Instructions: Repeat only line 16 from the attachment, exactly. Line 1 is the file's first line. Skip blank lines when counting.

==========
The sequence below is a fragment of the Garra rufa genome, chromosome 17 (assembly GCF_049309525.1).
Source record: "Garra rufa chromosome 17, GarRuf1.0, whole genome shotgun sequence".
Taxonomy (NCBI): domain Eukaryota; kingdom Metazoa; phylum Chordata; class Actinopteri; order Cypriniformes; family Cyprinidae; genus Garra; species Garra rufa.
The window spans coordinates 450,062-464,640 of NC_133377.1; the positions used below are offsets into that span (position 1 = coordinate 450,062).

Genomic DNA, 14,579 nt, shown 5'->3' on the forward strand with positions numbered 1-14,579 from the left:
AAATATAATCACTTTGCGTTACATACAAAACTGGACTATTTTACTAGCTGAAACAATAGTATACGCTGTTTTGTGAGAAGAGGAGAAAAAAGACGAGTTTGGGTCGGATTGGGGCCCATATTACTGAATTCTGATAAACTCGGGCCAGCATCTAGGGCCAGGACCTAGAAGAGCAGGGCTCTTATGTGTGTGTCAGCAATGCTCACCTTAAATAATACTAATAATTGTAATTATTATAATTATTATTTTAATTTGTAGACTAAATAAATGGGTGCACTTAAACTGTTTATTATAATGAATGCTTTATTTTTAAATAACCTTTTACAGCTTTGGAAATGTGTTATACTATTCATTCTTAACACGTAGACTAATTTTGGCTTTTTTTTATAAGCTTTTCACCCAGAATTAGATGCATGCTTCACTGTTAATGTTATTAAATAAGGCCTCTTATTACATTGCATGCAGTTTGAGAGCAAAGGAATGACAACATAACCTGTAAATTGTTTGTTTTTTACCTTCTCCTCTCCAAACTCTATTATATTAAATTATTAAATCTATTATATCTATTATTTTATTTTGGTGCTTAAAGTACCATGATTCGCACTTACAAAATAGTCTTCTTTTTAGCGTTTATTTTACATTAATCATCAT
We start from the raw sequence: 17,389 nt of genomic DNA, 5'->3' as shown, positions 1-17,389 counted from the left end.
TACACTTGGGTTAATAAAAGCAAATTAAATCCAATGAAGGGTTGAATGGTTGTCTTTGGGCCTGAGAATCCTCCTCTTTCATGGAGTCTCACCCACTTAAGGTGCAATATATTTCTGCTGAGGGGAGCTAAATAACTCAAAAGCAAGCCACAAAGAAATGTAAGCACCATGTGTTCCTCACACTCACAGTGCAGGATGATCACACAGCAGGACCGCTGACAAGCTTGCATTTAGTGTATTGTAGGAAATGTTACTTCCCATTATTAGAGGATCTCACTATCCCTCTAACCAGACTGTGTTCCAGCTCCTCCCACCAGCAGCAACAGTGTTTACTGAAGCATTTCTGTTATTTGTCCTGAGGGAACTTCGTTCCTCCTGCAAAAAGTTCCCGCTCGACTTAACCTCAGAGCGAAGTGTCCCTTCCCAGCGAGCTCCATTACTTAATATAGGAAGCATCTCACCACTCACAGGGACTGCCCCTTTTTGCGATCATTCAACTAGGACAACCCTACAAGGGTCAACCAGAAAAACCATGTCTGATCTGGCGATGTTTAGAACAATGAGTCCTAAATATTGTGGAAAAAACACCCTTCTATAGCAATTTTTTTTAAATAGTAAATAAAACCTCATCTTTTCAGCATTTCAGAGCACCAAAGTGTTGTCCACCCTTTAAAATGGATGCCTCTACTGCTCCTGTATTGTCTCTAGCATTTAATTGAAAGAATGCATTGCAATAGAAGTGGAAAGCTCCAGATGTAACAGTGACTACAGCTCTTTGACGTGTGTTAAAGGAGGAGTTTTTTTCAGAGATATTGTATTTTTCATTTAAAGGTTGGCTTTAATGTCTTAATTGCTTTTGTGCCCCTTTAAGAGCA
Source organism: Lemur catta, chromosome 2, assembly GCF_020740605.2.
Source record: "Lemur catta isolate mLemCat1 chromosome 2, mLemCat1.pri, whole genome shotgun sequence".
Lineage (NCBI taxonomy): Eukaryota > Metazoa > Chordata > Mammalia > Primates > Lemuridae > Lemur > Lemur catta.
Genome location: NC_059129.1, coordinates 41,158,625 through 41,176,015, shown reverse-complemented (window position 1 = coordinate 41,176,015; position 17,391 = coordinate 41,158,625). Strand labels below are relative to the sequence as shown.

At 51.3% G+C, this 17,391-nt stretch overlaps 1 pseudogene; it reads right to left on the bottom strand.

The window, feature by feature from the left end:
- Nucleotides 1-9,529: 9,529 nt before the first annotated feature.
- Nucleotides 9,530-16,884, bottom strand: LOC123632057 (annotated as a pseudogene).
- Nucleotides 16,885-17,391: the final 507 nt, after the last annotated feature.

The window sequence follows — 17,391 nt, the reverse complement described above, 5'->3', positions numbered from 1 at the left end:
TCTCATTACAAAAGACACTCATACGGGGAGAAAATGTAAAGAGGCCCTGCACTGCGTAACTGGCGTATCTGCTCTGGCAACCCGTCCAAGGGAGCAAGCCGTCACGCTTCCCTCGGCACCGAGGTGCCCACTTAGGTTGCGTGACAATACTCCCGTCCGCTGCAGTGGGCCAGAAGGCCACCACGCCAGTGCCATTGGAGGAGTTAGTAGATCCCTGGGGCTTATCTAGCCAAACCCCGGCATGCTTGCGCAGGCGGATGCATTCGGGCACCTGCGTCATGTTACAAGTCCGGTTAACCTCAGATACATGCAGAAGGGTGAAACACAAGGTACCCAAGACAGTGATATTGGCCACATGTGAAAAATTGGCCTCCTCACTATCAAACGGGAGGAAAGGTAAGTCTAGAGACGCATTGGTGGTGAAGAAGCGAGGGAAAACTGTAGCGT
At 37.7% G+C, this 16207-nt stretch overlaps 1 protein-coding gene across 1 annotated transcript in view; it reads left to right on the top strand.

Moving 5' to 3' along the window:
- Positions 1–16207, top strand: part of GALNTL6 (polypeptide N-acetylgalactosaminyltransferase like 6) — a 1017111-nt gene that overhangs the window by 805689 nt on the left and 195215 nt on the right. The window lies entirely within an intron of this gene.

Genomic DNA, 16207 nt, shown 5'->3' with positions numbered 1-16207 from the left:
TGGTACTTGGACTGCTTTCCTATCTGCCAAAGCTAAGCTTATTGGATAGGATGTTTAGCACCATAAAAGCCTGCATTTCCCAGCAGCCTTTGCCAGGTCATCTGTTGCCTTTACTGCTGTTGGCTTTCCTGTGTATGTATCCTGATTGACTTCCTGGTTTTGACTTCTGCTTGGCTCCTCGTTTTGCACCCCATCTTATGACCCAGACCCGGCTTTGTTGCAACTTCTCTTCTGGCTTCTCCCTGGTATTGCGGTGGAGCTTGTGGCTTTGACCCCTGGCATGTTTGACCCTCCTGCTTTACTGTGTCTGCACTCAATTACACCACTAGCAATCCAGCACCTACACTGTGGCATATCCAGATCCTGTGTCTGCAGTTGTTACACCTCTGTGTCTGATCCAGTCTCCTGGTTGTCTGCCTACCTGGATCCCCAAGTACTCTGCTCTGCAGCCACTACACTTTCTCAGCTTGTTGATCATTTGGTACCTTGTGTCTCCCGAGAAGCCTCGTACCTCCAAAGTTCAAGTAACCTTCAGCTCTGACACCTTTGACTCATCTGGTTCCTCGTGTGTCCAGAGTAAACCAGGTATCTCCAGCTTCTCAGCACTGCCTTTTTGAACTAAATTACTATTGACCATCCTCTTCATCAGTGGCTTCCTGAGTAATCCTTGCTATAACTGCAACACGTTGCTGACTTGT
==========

- Nucleotides 9,530-16,884, bottom strand: LOC123632057 (annotated as a pseudogene).